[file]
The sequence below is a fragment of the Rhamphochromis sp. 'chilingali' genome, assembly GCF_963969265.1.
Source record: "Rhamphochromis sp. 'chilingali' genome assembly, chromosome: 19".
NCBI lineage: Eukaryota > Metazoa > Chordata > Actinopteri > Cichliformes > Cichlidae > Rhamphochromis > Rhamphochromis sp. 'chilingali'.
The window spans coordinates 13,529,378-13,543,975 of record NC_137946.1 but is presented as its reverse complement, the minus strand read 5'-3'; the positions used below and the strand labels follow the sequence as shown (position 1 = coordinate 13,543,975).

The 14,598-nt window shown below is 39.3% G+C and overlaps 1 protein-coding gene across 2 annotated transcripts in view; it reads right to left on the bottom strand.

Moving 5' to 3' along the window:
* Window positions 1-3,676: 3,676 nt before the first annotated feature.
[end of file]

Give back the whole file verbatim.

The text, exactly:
The sequence below is a fragment of the Rhamphochromis sp. 'chilingali' genome, assembly GCF_963969265.1.
Source record: "Rhamphochromis sp. 'chilingali' genome assembly, chromosome: 19".
NCBI lineage: Eukaryota > Metazoa > Chordata > Actinopteri > Cichliformes > Cichlidae > Rhamphochromis > Rhamphochromis sp. 'chilingali'.
The window spans coordinates 13,529,378-13,543,975 of record NC_137946.1 but is presented as its reverse complement, the minus strand read 5'-3'; the positions used below and the strand labels follow the sequence as shown (position 1 = coordinate 13,543,975).

The 14,598-nt window shown below is 39.3% G+C and overlaps 1 protein-coding gene across 2 annotated transcripts in view; it reads right to left on the bottom strand.

Moving 5' to 3' along the window:
* Window positions 1-3,676: 3,676 nt before the first annotated feature.